It does not matter if you work in a company of 5 people or on a team of 10 in a 400k employees corporate, start-up mentality could be created anywhere, and this culture is what differentiate one team from another. In addition to the hard skills I wrote about in How to become an all-round software developer, adopting the right culture is crucial for getting valuable results(or any results).
Here are the 10 core principles of a startup culture wherever exists.
- A Sense of Urgency – the team needs to create value and to deliver it to the market quickly enough in order to stay ahead of the competition
- Risk Aversion– doing something that has never been done before. Something big and meaningful! Not playing it safe. Willingness to try new things.
- Teamwork – dropping everything else and getting up to help a teammate asking for help – including over the weekend.
- Willing to take Extreme measures – Over night delivery – we call it white night:)
- Learning – this is the fun part. In other words, assembling the parachute on the way diving!
- Optimism – it may look and smell like a sausage, but will make it work!
- Volunteering – pull vs. push system.
- Dictatorship of the Mind – The best idea wins regardless who came up with it. The team will rally around the best idea!
- Commitment to the product, the team, the company- Time estimates are always wrong and underestimate the effort. The last reaction to slipping is to move the date and the first one is to stick to one’s commitment.
- Generosity and Serving – reusability, building frameworks, information, tools, and tricks.
- Yea, right- overachieving!!
These principles should be reminded every time a new person join the teams. If there is a mismatch between the team and the new teammate, there is a risk of the entire team loosing the startup mentality. This is the time to bring these principles back to the team’s awareness. This is when the expectation that any team member must have only positive influence on the rest of team should be communicated and set as a goal.
Did I forget a principle?
It seems like the world of web site in alpha and beta phase is booming. Invites, private or public, spreads all over the web-sphere, help getting new online service a try prior to going live, .
I’m looking for a web site that shows what products are now in alpha or beta phase. A place where you can see what service opens its product for the small or large crowd. If you know about this kind of service please let me know in the comment below. In the meantime let me fantasize how it should work.
Every start-up that is working towards releasing a limited or general availability of his product and like to get people involved in testing, providing feedback and suggestions should fill up a small registration form on this web site.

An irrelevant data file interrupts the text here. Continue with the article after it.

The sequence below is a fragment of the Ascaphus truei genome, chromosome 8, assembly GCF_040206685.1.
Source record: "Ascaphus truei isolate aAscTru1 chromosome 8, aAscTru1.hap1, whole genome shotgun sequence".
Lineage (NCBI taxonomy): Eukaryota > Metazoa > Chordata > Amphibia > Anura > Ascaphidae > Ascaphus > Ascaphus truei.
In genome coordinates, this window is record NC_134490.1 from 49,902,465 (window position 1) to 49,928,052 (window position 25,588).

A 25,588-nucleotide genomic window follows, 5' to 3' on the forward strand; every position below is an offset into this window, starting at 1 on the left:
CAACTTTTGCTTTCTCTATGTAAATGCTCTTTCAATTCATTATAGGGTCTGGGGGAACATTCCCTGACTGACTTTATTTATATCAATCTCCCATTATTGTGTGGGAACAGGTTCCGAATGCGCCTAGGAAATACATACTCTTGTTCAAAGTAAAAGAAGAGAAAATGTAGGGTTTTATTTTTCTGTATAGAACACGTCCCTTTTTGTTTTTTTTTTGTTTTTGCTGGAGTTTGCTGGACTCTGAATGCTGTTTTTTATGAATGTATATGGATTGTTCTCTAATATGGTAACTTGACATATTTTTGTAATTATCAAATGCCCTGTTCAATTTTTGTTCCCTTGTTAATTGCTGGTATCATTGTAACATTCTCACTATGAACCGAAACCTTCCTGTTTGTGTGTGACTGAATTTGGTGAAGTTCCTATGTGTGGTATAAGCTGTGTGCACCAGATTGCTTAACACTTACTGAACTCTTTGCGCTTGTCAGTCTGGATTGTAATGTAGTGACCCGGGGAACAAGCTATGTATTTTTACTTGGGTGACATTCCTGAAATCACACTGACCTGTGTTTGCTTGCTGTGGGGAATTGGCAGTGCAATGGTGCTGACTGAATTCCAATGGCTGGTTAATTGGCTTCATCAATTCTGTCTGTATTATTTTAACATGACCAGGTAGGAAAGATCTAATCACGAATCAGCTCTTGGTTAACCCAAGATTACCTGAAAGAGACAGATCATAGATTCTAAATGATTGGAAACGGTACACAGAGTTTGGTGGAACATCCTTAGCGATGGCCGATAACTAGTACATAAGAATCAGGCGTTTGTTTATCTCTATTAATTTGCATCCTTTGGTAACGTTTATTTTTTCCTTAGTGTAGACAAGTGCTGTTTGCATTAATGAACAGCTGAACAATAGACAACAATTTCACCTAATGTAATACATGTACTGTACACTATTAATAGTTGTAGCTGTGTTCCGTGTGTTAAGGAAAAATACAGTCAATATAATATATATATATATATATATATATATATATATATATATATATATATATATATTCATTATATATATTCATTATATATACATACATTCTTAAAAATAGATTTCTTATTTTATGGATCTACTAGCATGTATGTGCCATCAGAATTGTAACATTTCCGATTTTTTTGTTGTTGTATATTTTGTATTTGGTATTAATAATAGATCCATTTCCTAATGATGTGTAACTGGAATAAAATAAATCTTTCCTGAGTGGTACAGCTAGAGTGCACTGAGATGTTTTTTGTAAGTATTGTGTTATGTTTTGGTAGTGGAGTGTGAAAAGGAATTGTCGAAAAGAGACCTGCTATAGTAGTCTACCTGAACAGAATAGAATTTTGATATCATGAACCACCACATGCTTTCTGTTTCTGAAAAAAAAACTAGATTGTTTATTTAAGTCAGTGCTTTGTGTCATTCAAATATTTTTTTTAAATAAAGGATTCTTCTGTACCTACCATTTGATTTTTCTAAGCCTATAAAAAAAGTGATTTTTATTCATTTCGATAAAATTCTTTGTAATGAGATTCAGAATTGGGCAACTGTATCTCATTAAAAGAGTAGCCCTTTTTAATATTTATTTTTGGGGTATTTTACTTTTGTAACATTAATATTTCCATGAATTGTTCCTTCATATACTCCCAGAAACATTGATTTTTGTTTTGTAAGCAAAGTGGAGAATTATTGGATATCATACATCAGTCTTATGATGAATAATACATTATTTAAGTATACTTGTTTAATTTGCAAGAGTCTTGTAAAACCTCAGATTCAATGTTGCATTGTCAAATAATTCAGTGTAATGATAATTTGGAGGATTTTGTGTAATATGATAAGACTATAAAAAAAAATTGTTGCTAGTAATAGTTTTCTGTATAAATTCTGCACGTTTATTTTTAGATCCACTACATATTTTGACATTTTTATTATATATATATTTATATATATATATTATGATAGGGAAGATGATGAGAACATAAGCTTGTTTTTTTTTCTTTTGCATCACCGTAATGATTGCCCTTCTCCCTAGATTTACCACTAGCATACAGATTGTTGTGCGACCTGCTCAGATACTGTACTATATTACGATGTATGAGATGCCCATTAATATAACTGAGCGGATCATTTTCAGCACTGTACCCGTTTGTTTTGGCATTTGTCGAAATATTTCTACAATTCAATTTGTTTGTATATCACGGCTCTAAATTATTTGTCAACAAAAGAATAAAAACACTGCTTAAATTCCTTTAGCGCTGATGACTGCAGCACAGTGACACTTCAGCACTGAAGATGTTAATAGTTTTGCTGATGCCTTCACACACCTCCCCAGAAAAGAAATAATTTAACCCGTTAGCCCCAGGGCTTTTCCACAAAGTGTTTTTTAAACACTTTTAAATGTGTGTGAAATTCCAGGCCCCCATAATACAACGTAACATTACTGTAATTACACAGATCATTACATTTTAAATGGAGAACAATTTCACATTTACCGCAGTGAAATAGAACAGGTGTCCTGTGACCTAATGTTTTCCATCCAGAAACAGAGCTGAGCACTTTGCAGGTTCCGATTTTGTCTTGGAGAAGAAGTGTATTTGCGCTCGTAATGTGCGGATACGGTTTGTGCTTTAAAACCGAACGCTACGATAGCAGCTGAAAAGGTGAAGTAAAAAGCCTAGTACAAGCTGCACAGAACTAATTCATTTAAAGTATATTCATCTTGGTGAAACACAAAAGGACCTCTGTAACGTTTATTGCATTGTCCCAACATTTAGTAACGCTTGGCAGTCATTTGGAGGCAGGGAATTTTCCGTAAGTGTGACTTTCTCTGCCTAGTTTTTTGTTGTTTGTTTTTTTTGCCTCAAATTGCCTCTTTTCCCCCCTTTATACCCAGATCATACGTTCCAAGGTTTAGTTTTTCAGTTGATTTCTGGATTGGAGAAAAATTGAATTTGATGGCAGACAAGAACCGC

The information should include:
- The name of the service
- The company information
- The URL
- A short description of the service (try to fit it to a listed category or create a new one)
- The development cycle phase: alpha, beta, limited availability (e.g. for only English language support)
- The method: private (#of invites) or public
- Phase starting date
- Estimated phase end date
- Any other relevant information (open text section)
The service should provide the company with login to be able to update the development status.
This site will list all the companies and their product information
This site should allow search
This site should allow ordering the products under testing by date
The site could aggregate blog posts and news relevant to the company and product (if you choose to drill down).
Now in the spirit of everything social (aka Web2.0):
- People can rank, and comment on a specific product
- Subscribers can offer their service as alpha and or beta testers to available products in a chosen category (they can get alerts from the web site that something in their domain of interest/expertise just listed) .
- The company can invite its devoted testers to celebrate the launce
- The company can rank different testers based on their feedback, bugs, creative suggestions
- And like any good web2.0 service why don’t invite/follow your testers friends or the actual entrepreneurs to share something
The site can follow up with some success story and news (RSS feed, newsletter).
What is the value that this kind of service provide? To whom?
- VCs – some visibility into their current or future investments
- The start-up – visibility and access to experienced resources that can help improve a premature service
- The tester – finally someone can see who we are:)
- Business development – visibility for opportunities to join forces and integration
- positive: convincing someone to join a start-up that is making good progress
- negative: picking fallout
- Job seekers – knowing what company is looking for employees and some information about the place you’re may end up at.
- TechCrunch – it may save Michael Arrington some cycles and allow him to rest a little bit:)
I did a very quick search and all I could find is this site. Again, if you know about a place tracking this kind of information in an organized way please let me know.
Even if you don’t I would like to hear your thoughts? Do you agree with me here? Do you see a need?